The second component has more to do with design than construction but LEED awards points if those decisions “steward” the site towards minimizing disturbance of the site.  If the site was NOT previously developed, and you leave 40% of the buildable area completely undisturbed, you can get points. If the site was NOT or WAS previously developed and you develop a tree or plant preservation plan for the site, you can get points.  The best part of this component is if you design with a density of greater than 7 per acre you can receive all the points in this component without doing any of the other things. Being an infill builder, we rarely ever build anything at less than 7 units per acre so that part is easy to achieve.

To sum up this component, we’re an infill builder in California.  Those two aspects alone make getting these LEED points almost impossible NOT to get.  By law we have to implement erosion controls during construction, and we wouldn’t even consider an infill project that yields less than 7 units per acre.

Next time let’s talk about the “Landscaping” sub-category of “Sustainable Sites”

Until then


So we left off talking about one of the 8 LEED scoring categories. Water Efficiency. Last week I talked about one of the three sub-categories of Water Efficiency; water reuse.

This week I’ll talk about one of the other two sub-categories; outdoor water use.

Outdoor water use has to do with the irrigation system for the landscaping. You’d think that the landscape design and the kind of plants etc would dictate how much water gets used and to a certain extent it does. But in reality it’s possible to have a completely inefficient irrigation system watering an expertly designed LEED certified landscape plan. That’s why landscape is part of another LEED category called “Sustainable Site”. To earn LEED points for outdoor water use, Irrigation systems must be designed and installed to minimize the amount of water needed to maintain the landscape. Although a lot of this is kind of obvious, you’d be amazed at how much is overlooked and ignored in most of the irrigation systems installed.

There are two ways the maximum amount of points can be earned for outdoor water use. One is install a high-efficiency irrigation system and have a third party verify its efficiency. The other is to use a formula that calculates the amount of water needed to irrigate a specified landscape area that takes into account species, microclimate factors and irrigation equipment and then reduce that amount by 45%. If that sounds complicated and subject to serious interpretation issues, I agree. The first way is much easier to comprehend and implement. Here you get points for adopting at least three of 7 “strategies” that create an efficient irrigation system. Obviously it would be most efficient to adopt all 7 but LEED at this time gives max points if you adopt three.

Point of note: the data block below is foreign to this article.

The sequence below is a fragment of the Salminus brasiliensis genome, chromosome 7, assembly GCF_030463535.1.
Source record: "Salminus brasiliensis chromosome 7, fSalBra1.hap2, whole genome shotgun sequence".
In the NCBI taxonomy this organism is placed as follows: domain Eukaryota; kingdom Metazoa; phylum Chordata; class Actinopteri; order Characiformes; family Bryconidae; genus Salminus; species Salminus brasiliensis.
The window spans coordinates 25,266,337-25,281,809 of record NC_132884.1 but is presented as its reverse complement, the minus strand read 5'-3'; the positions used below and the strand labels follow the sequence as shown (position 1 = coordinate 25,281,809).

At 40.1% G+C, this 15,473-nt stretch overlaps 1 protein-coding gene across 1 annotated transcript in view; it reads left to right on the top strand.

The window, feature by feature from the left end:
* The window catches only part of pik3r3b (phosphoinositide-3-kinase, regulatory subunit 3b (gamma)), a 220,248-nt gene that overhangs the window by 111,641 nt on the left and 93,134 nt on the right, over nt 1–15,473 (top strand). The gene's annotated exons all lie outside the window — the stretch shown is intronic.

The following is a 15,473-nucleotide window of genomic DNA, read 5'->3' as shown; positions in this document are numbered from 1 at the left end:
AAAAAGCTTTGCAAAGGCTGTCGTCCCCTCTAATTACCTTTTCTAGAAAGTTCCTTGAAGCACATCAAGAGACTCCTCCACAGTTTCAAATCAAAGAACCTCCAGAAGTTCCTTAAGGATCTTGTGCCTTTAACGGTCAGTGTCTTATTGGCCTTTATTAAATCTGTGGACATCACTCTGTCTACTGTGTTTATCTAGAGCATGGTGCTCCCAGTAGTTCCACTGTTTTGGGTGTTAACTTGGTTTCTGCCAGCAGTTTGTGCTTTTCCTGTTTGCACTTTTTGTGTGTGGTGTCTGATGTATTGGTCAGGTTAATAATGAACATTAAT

Design a system with head to head coverage is one. Doing this keeps the water coming out of the heads from overlapping each other causing some areas to be watered more heavily than others. A second way is to use drip irrigation on at least 50% of the landscape beds. This puts more water in the ground and less in the air through evaporation. A third is to create separate zones based on the bedding type. More porous bedding types obviously absorb water quicker and can stand longer watering times while non-porous beds will create runoff in the same time frame. Installing a timer is a fourth way. This allows the landscape zones to be watered at the best time of day to avoid evaporative effects and to only water for a specified time related to the needs of each zone. Fifth is to install pressure regulating devices to maintain proper pressure and avoid misting. Misting water never hits the ground and ends up as humidity in the air. Sixth is to use high efficiency nozzles that control distribution uniformity so areas within the zone receive the same amount of water. And seventh is to install a moisture sensor controller that shuts the system down in case of rain. How stupid is it when you see someone’s sprinklers on while its raining.

As I said its best to use all 7 seven strategies but for LEED purposes you max out in terms of points at three. I think over time in locales that have water issues, all these strategies will be law instead of optional, and in reality they should be. As I said before most of the growth in this country is occurring in areas with water issues and learning how not to “waste” water now, makes it easier in the future.

Next time we’ll talk about indoor water use.
Until then


So last time we talked a little about water efficiency. I talked about how water is an interesting natural resource because we definitely need to be efficient in its use, but not because of its scarcity. In fact water is basically an unlimited resource. We need to be efficient in its use because it’s a pain in the ass and costly to procure, treat and distribute. Especially if you live in an area where it doesn’t naturally exist… most of the southwestern portion of the United States. Of course that’s ironic because MOST of the growth in this country in the last 50 years has occurred in the southwest portion of the United States.